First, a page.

To justify this imposition, Hideyoshi notes that farms end up untended when the farmers revolt and have to be arrested. He also asserts that the farmers will become more prosperous if they concentrate on farming rather than on rising up. Finally, he promises to use the metal from the melted-down swords to make rivets for a Grand Buddha statue in Nara, thus securing blessings to the involuntary "donors."

In fact, Hideyoshi sought to create and enforce a stricter four-tier class system, in which everyone knew their place in society and kept to it. This is rather hypocritical, since he himself was from a warrior-farmer background, and was not a true samurai.


Ruling a Divided Country

For many years, Japan had been divided. Rival warlords had fought for power, but Hideyoshi tried to end the fighting.

In 1587, he decreed that anyone who was not a samurai was to be disarmed. The event, known as the Great Sword Hunt, saw thousands of swords collected. They were melted down to make nails and bolts for a magnificent statue of the Buddha.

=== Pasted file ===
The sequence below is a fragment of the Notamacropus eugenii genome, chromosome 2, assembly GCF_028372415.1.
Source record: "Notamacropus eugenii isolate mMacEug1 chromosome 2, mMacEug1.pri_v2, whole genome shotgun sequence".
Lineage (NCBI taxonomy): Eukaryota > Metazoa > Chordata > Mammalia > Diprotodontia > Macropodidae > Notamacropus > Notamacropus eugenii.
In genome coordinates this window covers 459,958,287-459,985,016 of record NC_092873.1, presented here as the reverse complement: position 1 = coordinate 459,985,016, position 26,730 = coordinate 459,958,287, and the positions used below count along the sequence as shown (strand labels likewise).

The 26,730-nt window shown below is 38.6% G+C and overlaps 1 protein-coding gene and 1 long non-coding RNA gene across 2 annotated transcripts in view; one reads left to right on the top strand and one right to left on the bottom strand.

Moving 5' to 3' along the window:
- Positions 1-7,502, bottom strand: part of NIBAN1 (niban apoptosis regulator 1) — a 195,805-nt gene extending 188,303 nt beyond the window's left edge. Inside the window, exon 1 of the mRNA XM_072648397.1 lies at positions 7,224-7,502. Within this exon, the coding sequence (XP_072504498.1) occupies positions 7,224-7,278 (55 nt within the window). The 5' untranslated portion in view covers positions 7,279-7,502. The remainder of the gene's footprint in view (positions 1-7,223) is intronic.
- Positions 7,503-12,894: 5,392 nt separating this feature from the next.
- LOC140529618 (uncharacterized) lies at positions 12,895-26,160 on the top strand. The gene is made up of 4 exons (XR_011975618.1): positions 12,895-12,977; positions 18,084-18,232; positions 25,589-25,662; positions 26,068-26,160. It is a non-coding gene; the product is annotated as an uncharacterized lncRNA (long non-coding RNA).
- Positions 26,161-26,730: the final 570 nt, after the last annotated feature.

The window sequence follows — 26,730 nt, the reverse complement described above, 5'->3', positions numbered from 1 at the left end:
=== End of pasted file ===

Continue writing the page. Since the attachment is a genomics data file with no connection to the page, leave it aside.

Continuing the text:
There was an irony to his decree. By disarming peasants, Hideyoshi cut off the route to military advancement he had taken.

War continued to play a part in Hideyoshi’s rule. He created highly trained, well-equipped armies and controlled them over great distances. He was the first lord from the Japanese mainland to conquer the other main islands of Shikoku and Kyushu.


The farmer’s son who rose to rule all of Japan

*** A word on names: It was common for Japanese people during this period to use a number of names throughout their lifetimes. Toyotomi Hideyoshi was no different, his name evolving along with his social position. Though he did not begin using the name ‘Hideyoshi’ until 1562 and didn’t adopt the clan name ‘Toyotomi’ until much later in life, for the sake of avoiding unnecessary confusion, I have chosen to simply refer to him by the name he is most closely associated with: Toyotomi Hideyoshi. ***